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Utility Navigation

  • Head-on view of a NOAA Lockheed WP-3D Orion in flight
    Photo: NOAA

    Hurricane Hunters!

    Learn how NOAA aircraft collect data vital for hurricane forecasts and research

  • NOAA DHC-6 Twin Otter on the ramp
    Photo: Ens. Billy Bonner / NOAA

    Eyes in the Sky

    NOAA's Twin Otters fly low and slow for science

  • NOAA King Air 350 CER prepares for takeoff
    Photo: David Hall / NOAA

    King of the Road

    NOAA's King Air maps shoreline changes, monitors flooding and more

  • NOAA's Gulfstream IV-SP Taking Off from Lakeland Linder Regional Airport
    Photo: Lt. Kevin Doremus / NOAA


    Learn about NOAA's unique Gulfstream IV-SP aircraft

Aircraft Operations

NOAA operates a fleet of highly specialized aircraft to study the ocean, coasts and the atmosphere.


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Aircraft Operations

NOAA provides a wide range of specialized airborne environmental data collection capabilities vital to understanding the Earth, conserving and managing coastal and marine resources, and protecting lives and property.

NOAA’s fleet of 10 manned aircraft is operated, managed and maintained by NOAA’s Aircraft Operations Center (AOC), part of NOAA's Office of Marine and Aviation Operations. Located at Lakeland Linder Regional Airport in Lakeland, Florida, AOC serves as the main base for OMAO’s aircraft fleet and provides capable, mission-ready aircraft and professional crews to the scientific community. AOC is committed to the safe, efficient and economical use of NOAA aircraft and has more than four decades of experience developing, coordinating and successfully and safely conducting airborne environmental data gathering missions.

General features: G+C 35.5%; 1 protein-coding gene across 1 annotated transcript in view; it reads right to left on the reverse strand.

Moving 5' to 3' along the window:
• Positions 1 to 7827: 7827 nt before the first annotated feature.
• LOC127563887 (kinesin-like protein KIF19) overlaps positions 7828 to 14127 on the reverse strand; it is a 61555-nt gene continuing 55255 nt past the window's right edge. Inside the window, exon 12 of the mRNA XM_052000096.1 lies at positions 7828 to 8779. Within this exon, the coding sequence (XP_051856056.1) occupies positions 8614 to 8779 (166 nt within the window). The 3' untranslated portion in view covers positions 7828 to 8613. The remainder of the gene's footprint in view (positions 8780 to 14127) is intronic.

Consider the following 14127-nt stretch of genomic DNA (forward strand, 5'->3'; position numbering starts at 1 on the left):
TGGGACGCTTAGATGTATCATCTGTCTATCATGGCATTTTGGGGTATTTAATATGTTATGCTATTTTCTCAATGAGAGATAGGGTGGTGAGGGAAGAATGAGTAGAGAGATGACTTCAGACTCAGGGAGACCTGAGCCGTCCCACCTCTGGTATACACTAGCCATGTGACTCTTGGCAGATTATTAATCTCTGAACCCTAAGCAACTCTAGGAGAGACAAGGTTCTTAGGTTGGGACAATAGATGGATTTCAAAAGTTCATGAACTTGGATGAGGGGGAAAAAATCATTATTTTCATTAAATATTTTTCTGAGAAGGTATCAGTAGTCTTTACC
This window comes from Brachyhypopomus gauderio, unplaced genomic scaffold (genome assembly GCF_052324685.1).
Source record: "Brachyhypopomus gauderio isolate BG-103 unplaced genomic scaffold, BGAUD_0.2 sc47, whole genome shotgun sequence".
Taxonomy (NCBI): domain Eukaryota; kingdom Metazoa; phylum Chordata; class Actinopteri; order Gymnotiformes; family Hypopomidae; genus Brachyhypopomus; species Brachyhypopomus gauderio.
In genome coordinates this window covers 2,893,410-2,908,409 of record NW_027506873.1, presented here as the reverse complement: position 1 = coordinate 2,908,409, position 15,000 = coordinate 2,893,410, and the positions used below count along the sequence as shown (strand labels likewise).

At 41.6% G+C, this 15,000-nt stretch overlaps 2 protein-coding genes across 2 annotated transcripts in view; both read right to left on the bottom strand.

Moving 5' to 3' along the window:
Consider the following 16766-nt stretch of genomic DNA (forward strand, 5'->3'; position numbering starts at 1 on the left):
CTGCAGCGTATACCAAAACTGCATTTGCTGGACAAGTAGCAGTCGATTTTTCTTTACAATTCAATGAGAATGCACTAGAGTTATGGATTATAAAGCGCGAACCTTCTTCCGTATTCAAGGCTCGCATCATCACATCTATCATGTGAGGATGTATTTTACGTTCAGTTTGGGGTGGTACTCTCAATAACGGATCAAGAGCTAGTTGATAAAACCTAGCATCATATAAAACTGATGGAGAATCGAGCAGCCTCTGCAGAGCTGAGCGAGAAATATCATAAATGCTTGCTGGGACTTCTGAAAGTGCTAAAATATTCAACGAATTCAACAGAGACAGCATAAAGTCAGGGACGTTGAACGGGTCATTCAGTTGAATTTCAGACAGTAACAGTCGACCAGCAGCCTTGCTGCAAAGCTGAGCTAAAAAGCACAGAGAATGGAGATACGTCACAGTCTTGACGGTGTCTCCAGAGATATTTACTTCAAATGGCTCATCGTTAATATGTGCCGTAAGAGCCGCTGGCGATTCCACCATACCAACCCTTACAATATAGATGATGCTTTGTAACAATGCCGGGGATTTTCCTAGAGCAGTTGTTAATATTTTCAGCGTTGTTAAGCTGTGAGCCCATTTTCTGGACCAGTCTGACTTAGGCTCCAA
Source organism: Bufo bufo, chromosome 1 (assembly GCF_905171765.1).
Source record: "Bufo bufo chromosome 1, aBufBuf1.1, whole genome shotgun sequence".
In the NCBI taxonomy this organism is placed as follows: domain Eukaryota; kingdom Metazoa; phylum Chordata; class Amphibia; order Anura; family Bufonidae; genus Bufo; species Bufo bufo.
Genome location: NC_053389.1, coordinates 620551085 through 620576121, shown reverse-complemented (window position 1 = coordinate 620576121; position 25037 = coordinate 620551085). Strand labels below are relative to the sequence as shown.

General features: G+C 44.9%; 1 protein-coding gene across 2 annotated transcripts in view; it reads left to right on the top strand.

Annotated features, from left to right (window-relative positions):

The agency’s two Lockheed WP-3D Orionhurricane hunter" aircraft, together with NOAA's Gulfstream IV-SP, significantly enhance our understanding of hurricanes and improve the accuracy of tropical cyclone forecasts. Uniquely equipped with tail Doppler radar and the ability to deploy weather data-gathering probes in flight, these highly capable and versatile aircraft also support atmospheric and air chemistry studies.

NOAA's light aircraft also play a vital role in monitoring our environment. Operating nationwide, NOAA’s Beechcraft King Air, Gulfstream Jet Prop Commander and De Havilland Twin Otter aircraft support marine mammal population studies, shoreline change assessments, water resource and snow surveys, air chemistry studies, remote sensing projects, and emergency response. NOAA also operates uncrewed aircraft systems used to observe marine life, seabirds and their habitat.

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Reviewed: November 10, 2021. Contact us with page issues.

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